Xi'an Famous Foods

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Xi'an Famous Foods
Private
FounderJason Wang
HeadquartersNew York, New York, United States, USA
Number of locations
12 (2018)
ProductsChinese food from Xi'an
Revenueapprox. $20M (2017)
Websitehttp://www.xianfoods.com/

Xi'an Famous Foods (西安名吃) is a chain of fast casual restaurants based in New York City that serves authentic Western Chinese dishes. Xi’an Famous Foods, a family-run business with no outside investors, is currently located in different areas of New York City and serves the cuisine of Xi'an. Since its founding in 2005, Xi’an Famous Foods has gained much popularity. It has been featured in many television shows, such as the Cooking Channel’s Food(ography), Kelly Choi’s Eat Out New York, and Anthony Bourdain’s No Reservations.[1] It has also appeared in the New York Times, New York Magazine, the Wall Street Journal, Forbes, and many more. As of 2016, Xi’an Famous Foods has twelve stores that span Queens, Brooklyn, and Manhattan.

History[edit]

Jason Wang serves as the company’s CEO and president. He and his family come from Xi’an, one of the oldest cities in China with more than 3100 years of history. Born in Xi’an, Wang reminisces about the food that his grandfather cooked when he was young. Once Wang and his family moved to the U.S., the yearning for home flavors inspired Wang and his father to make dishes with his grandfather’s secret sauce recipes.[2] They felt that there were people like themselves who missed the cuisine of their hometown.

Before Xi’an Famous Foods existed, Jason Wang’s father started a bubble tea shop, which sold food on the side, in Flushing, Queens. Meanwhile, Wang was in college at Washington University in St. Louis, but came home during breaks to help his father in the shop.[3] They soon realized that their food sold better than their bubble tea beverages, so in late 2005, they moved their shop to the basement of Flushing’s Golden Shopping Mall and called it Xi’an Famous Foods.[1]

After Wang graduated in 2009 with a bachelor’s degree in business, he worked in corporate for a short time, but then decided to focus on co-founding his family food business with his father. From that moment, Wang and his father continued expanding their food business to Manhattan and Brooklyn, opening eight more shops.[4] Wang and his father made and sold their homemade Liang Pi Cold-Skin Noodles, Spicy Cumin Lamb Burgers, hand-ripped noodles and other specialties, offering a taste of home to their own ethnic community. “We’re going to keep it pure, because that’s what people are coming to us for,” Wang told the New York Times.[2]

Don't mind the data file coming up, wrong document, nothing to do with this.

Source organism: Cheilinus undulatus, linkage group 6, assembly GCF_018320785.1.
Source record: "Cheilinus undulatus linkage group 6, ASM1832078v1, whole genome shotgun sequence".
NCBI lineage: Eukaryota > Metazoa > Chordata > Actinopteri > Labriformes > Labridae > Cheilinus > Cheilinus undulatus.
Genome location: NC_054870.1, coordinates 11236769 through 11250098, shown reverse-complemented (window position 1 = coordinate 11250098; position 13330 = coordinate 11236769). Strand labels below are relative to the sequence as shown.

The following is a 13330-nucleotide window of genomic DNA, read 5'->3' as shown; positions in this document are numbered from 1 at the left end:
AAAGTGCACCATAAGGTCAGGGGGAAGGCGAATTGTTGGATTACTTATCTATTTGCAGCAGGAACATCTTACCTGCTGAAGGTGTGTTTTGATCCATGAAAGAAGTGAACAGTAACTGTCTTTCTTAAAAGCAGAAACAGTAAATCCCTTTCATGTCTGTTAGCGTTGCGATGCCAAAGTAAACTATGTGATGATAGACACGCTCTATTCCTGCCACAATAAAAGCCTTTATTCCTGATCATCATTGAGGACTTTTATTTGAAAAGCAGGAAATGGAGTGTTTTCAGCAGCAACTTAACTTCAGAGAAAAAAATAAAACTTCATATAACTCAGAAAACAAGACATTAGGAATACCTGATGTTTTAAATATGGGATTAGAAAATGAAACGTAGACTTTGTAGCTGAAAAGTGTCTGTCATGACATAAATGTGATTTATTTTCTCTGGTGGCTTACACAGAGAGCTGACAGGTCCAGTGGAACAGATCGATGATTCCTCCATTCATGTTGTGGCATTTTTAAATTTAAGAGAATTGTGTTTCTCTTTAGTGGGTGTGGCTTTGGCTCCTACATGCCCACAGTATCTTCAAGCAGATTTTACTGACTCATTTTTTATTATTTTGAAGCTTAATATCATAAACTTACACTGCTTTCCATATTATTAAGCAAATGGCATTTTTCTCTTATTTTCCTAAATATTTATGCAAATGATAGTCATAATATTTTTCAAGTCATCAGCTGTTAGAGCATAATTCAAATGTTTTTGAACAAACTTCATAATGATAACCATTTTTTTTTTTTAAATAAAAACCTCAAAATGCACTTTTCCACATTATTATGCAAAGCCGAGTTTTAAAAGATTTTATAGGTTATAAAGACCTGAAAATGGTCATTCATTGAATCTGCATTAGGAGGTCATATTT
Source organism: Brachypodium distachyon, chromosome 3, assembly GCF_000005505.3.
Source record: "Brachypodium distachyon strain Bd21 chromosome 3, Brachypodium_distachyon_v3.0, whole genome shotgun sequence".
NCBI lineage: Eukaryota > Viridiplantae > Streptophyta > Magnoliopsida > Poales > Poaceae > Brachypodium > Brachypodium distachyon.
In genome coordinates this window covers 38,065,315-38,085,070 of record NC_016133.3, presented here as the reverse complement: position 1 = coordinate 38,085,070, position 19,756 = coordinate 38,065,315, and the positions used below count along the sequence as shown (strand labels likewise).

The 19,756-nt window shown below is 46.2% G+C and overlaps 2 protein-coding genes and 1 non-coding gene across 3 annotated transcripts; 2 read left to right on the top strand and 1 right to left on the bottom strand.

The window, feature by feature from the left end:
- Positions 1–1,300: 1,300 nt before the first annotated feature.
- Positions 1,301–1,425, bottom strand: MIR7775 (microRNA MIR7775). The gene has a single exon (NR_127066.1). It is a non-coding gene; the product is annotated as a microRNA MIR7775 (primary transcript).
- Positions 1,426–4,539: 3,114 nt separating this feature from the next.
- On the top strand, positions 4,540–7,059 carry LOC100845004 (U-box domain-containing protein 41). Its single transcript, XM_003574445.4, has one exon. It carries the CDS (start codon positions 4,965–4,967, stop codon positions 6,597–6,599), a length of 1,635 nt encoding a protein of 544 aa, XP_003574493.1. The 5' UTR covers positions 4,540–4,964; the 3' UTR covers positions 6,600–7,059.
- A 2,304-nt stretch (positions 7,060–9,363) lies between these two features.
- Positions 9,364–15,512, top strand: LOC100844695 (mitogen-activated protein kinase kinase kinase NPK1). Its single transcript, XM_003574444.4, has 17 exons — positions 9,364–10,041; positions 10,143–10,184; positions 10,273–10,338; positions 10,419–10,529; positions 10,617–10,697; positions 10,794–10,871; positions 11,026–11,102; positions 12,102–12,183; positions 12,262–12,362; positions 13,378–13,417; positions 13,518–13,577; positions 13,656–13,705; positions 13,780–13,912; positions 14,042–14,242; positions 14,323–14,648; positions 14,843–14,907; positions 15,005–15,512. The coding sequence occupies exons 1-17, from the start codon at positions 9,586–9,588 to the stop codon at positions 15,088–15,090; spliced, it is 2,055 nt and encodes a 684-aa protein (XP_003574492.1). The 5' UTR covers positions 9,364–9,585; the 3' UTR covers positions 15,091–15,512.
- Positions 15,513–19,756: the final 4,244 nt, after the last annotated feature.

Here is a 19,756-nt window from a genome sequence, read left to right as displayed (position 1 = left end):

Operations[edit]

Storefront on Saint Marks Place

In late 2005, the original Xi’an Famous Foods opened in the basement of the Golden Mall in Flushing, Queens. In August 2009, two more shops opened, one in Flushing and one on East Broadway, but were both closed due to their limited space and facilities not conducive to the growing operations. In 2010, Xi’an Famous Foods brought their authentic Xi’an cuisine to Manhattan in the East Village on St. Marks Place. Following its success, another shop opened in Chinatown ten months later. The company continued to expand rapidly. By end of 2016, Xi'an Famous Foods has opened six more shops in Manhattan, one in Greenpoint, Brooklyn, and a sister restaurant called Biang! in the East Village. Xi’an Famous Foods plans on expanding its food empire along the east coast within the next five years[5] with the purchase of their newest 20,000 sqft building to be developed into the newest central kitchen. Xi'an Famous Foods corporate office was established in Manhattan near the Empire State building and is in place to support the operations of the restaurants and its expansion.

Cultural influence[edit]

Xi’an Famous Foods was the first shop to bring Xi’an cuisine to the United States.[1] Located in New York City, it caters not only to Chinese people, but also to people of all backgrounds. Jason Wang made it his goal to differentiate his shop from Chinese restaurants, which tend to remain in the niche market of the Chinese community. “[Chinese] people always think Chinatown is the world,” Wang points out. “Everyone is focused on how we compete in Chinatown as a microcosm…with those ‘northerners or southerners,’ not really how we compete in the U.S. with other types of restaurants.”[1]

Not only has Xi’an Famous Foods been praised by the press and television personalities Anthony Bourdain and Andrew Zimmern, but it has also grasped the attention of its hometown in China.[1] The company became an ambassador of its hometown food, while still retaining the identity of an American-born business. Xi’an Famous Foods has introduced America to the unique cuisine of its hometown: Liangpi “cold skin” noodles, Lamb Pao-Mo soup, and wide hand-ripped “biang biang” noodles. None of these dishes were popular in the U.S. prior to Xi’an Famous Foods’ creation. It has furthermore spawned hype on the term ‘Xi’an’.

Press[edit]